DEIR AL QAMAR, LEBANON, AUG. 9 -- Villagers danced with the coffin of former president Camille Chamoun held shoulder high today in a last, emotional tribute to their leader before he was laid to rest in his birthplace, Deir al Qamar, a Christian town now under Druze Moslem control.

The 87-year-old Maronite leader, whose political career spanned five decades, died of a heart attack in a Beirut hospital Thursday and was given a state funeral in Christian-controlled East Beirut yesterday. President Amin Gemayel attended. At the time of his death Chamoun was Lebanon's finance minister.

Observing the old mountain tradition of magnanimity in times of deep sorrow, Druze chieftain Walid Jumblatt led a delegation of white-turbaned Druze sheiks to welcome the black hearse that transported Chamoun's body 22 miles from Beirut across the winding roads and pine-decked hills of the southern Chouf Mountains.

Out of the 30,000 Christians who inhabited the village a few years ago, only 2,500 remain, according to elders. A bloody mountain war and three-month siege that began in September 1983 drove the residents of about 70 Christian villages out of the Chouf, but Chamoun lobbied tirelessly with Jumblatt to save his town. Jumblatt's Druze Progressive Socialist Party relented and gave Deir al Qamar special protection in the midst of the Druze heartland.

Little girls hurled flower petals and women wailed in grief at first sight of the funeral procession. Druze militiamen rushed to the motorcade to hoist Chamoun's wooden casket on their shoulders as soon as it approached the entrance to Deir al Qamar. In Lebanese culture, the coffin dance symbolizes a defiant rejection of death.

The church bells of Deir al Qamar resounded off the red tile roofs and old stone houses of this hilltop village with a slow, sure toll to signal mourning, while townspeople gathered in the square around a water fountain under the blazing sun to await their deceased leader. The preparations were sober and understated, with only a few banners bidding Chamoun, Deir al Qamar's "leader, symbol and flame," farewell, declaring that the "devoted son" had returned to its embrace for good.

In the 400-year-old Knist Seydet al Tall, the Church of the Lady of the Hill, chants by a choir of women rang out across the valley. Mayor George Dib Neemeh cried while eulogizing Chamoun saying the leader "was everything for Deir al Qamar and bound to it in an unending love affair."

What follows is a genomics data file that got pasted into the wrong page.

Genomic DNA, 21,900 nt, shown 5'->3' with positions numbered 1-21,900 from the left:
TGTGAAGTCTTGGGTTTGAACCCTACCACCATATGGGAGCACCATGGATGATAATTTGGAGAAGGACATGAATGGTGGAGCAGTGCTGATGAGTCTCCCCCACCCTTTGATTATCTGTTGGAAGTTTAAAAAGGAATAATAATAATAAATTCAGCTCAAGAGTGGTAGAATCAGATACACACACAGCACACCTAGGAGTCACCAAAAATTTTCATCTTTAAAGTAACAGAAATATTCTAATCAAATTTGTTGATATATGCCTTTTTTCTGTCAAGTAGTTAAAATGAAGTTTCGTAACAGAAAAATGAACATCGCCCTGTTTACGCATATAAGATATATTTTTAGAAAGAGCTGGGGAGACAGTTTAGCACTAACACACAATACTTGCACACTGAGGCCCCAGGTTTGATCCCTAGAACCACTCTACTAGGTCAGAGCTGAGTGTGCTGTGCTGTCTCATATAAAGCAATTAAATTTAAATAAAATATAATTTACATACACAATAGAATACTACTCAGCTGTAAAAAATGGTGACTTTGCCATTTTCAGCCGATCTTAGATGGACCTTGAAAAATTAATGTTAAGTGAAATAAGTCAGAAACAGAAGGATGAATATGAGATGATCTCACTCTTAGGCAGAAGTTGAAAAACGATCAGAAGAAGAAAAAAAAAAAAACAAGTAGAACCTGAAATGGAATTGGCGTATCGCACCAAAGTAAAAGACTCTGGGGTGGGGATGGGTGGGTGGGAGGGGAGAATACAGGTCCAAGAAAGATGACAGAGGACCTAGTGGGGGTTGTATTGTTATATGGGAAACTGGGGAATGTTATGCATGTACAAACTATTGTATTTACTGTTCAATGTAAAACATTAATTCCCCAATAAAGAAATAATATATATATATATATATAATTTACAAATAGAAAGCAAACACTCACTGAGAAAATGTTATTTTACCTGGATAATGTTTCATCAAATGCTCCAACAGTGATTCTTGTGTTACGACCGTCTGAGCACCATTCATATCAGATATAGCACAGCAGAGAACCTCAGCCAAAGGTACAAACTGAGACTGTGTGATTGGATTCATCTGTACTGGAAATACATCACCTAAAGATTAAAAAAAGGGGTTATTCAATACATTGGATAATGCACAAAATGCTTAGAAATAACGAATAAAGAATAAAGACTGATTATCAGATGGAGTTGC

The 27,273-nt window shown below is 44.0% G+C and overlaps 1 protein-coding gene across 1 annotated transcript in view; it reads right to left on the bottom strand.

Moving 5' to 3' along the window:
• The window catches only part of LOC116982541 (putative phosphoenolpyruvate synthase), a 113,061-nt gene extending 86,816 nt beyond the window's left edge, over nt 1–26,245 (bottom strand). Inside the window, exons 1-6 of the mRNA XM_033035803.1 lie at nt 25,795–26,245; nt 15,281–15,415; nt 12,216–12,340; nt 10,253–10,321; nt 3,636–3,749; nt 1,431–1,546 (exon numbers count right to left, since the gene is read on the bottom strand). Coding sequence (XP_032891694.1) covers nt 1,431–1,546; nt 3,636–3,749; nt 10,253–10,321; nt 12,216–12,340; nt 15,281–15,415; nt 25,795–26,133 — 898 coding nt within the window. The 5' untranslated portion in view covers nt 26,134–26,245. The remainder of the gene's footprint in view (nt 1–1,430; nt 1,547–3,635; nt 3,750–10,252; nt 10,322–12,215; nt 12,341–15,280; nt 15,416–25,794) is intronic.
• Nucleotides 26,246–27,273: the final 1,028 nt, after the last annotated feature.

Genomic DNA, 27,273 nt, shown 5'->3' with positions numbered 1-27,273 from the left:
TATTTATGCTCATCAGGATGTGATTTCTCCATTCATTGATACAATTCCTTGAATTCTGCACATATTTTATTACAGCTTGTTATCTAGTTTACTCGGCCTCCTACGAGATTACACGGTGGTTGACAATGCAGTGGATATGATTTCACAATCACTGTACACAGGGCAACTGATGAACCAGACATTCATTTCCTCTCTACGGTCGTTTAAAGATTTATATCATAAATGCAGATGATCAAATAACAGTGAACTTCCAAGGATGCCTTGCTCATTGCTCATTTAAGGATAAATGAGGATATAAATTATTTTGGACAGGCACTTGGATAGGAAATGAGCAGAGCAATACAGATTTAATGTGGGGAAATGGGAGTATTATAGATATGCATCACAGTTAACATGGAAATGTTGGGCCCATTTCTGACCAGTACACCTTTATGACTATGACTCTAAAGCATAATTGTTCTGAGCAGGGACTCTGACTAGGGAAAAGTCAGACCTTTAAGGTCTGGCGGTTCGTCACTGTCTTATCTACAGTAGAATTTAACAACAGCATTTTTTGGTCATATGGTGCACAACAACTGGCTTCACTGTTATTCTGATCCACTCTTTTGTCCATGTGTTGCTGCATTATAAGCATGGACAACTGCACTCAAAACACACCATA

Chamoun was known for his political endurance in a country where few outspoken politicians survive. President from 1952 to 1958 and founder of the all-Christian Lebanese Front, Chamoun survived four assassination attempts. He was revered by supporters for his defense of Christian interests and strident opposition to Syrian and Palestinian influence in the country.

Marcel Abi Khalil could not conceal his sense of loss. "The mighty one has fallen," the old man said dejectedly. "Deir al Qamar will only live with the memory of Chamoun. He left us at a delicate time. He was a true politician and he always knew that the Chouf cannot live without coexistence {between Moslems and Christians}."

Men and women gathered outside the municipal building spoke of his modesty and willingness to serve his community. "He was our protector and safety pin against all crises," said Ghada Ibrahim, stepping out of the old stone church. "Deir al Qamar became a shelter for all Christians because of him. "Our loss is great indeed."

Druze leader Jumblatt, now master of the Chouf Mountains and staunch opponent of the Lebanese Front, predicted that the Christian leaders who survive Chamoun will be reduced to bickering and will "eat one another." Jumblatt said: "With the late President Chamoun, though a political adversary, there was always a basis for dialogue -- but not with this band of vultures."

Asked why he had made the gesture of allowing Chamoun's burial despite a rift with the Christian camp, Jumblatt said: "This was a gesture addressed to the Chamoun family and meant to show the world that it is always possible {for Lebanese} to live together."